The Irish parents of two children in Northern Ireland who were born with darker skin than their parents after a mix-up in IVF treatment are not entitled to damages, the Northern Ireland High Court has ruled.
Despite verbal attacks, the judge ruled “The presence of persons sufficiently misguided and cruel as to issue racist comments directed to these children is no basis for a conclusion that they are somehow damaged.”
The parents sued a health and services trust after a mix up during insemination which resulted in their children being born with the darker skin. The Northern Irish parents say that the mix up led to racial taunting and emotional distress.
The mix up occurred during IVF treatment when the white mothers eggs were mistakenly inseminated with sperm labeled Caucasian (Cape Colored) which is a mixed-race community in South Africa's western Cape.
The court was told that the children have darker complexions than their parents and are also markedly different from each other. According to their parents the children have been subjected to abusive and derogatory name-calling from their peers. The racial abuse has led the children to question whether they had been adopted.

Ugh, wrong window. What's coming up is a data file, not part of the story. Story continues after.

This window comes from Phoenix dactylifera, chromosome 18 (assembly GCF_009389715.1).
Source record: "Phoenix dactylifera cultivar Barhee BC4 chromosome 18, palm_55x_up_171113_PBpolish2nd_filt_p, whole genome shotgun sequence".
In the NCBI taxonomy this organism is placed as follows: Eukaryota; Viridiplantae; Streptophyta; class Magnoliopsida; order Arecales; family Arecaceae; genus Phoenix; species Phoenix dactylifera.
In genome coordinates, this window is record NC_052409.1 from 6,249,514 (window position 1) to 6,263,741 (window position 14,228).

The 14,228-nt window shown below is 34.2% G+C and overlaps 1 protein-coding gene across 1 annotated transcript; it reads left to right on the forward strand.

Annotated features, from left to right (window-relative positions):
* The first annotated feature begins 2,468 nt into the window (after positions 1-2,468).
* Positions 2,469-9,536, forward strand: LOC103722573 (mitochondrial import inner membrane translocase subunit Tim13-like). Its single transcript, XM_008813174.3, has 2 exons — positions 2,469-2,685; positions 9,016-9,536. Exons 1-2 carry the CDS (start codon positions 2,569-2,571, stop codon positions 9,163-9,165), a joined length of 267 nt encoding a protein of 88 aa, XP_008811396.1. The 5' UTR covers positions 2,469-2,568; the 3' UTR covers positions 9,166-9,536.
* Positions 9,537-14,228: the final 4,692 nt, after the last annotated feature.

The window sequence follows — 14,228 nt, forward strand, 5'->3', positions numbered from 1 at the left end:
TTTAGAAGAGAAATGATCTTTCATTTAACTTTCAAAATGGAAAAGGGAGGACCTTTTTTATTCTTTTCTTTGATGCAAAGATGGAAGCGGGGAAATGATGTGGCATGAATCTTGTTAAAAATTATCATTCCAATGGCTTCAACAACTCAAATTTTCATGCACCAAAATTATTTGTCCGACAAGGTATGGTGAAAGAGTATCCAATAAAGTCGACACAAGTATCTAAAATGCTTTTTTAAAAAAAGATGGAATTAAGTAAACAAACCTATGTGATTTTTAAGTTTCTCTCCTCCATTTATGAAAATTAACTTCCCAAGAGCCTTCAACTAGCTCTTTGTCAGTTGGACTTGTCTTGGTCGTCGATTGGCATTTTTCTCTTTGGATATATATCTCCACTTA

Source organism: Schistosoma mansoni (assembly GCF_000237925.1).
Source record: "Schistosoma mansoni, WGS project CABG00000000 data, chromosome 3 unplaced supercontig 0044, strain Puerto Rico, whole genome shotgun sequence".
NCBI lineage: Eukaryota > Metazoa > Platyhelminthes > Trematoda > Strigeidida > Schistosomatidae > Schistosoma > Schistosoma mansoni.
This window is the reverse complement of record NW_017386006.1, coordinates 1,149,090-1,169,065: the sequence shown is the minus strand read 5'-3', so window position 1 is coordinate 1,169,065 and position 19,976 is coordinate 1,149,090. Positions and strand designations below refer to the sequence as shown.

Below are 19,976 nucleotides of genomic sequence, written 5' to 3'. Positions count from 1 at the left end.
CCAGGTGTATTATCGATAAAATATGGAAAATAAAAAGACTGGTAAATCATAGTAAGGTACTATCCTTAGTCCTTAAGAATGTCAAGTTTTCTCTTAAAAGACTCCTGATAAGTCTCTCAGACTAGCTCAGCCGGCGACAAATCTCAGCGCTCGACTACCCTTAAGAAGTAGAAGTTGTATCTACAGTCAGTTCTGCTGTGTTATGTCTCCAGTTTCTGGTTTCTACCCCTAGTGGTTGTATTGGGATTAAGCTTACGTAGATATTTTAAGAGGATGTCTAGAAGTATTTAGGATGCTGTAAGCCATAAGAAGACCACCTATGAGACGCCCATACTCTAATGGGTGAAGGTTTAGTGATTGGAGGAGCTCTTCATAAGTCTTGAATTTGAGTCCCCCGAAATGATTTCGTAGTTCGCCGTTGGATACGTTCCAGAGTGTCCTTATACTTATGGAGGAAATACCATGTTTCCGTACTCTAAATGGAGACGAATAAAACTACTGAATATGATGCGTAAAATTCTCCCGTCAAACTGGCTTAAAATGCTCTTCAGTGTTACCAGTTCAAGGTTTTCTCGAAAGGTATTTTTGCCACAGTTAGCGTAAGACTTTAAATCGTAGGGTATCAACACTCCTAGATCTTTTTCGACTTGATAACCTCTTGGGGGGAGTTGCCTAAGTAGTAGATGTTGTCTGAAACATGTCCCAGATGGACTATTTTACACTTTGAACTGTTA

The mother who cannot be identified had taken the case on the children’s behalf against the trust that provided the IVF treatment. She had also issued a claim for personal injuries, loss and damages. The trust denied that the sperm was mislabelled but insists that a correct label must have been misread by a staff member.
Commenting on the case yesterday Mr Justice Gillen said: “The court is thus being asked to venture into the complexities of the creation of life, involving a unique physical and scientific process and to develop the law to deal with an instance where harvested eggs were fertilised with what has been termed inappropriate donor sperm.”
After hearing the case in private the judge ruled: “Absent the imprimatur of parliament I am not content to find that these plaintiffs have sufficient status to be owed a duty of care.”
He noted that the Trust had admitted liability to the parents and was will willing to negotiate settlement. He empathized with the couple when he said that their current situation “could not fail to engage both sympathy and concern”.
After Mr Justice Gillen dismissed the claims for the children he ruled that anonymous details of the case could be published as a matter of public interest.
“I believe the issue of IVF – a subject on which differing views are held by the public at large – and the general context of what has happened in this instance, are matters of general public interest on which I should give effect to the right of the press to freedom of expression,” he said.
The Irish pub that became home base for 9/11 ground zero rescuers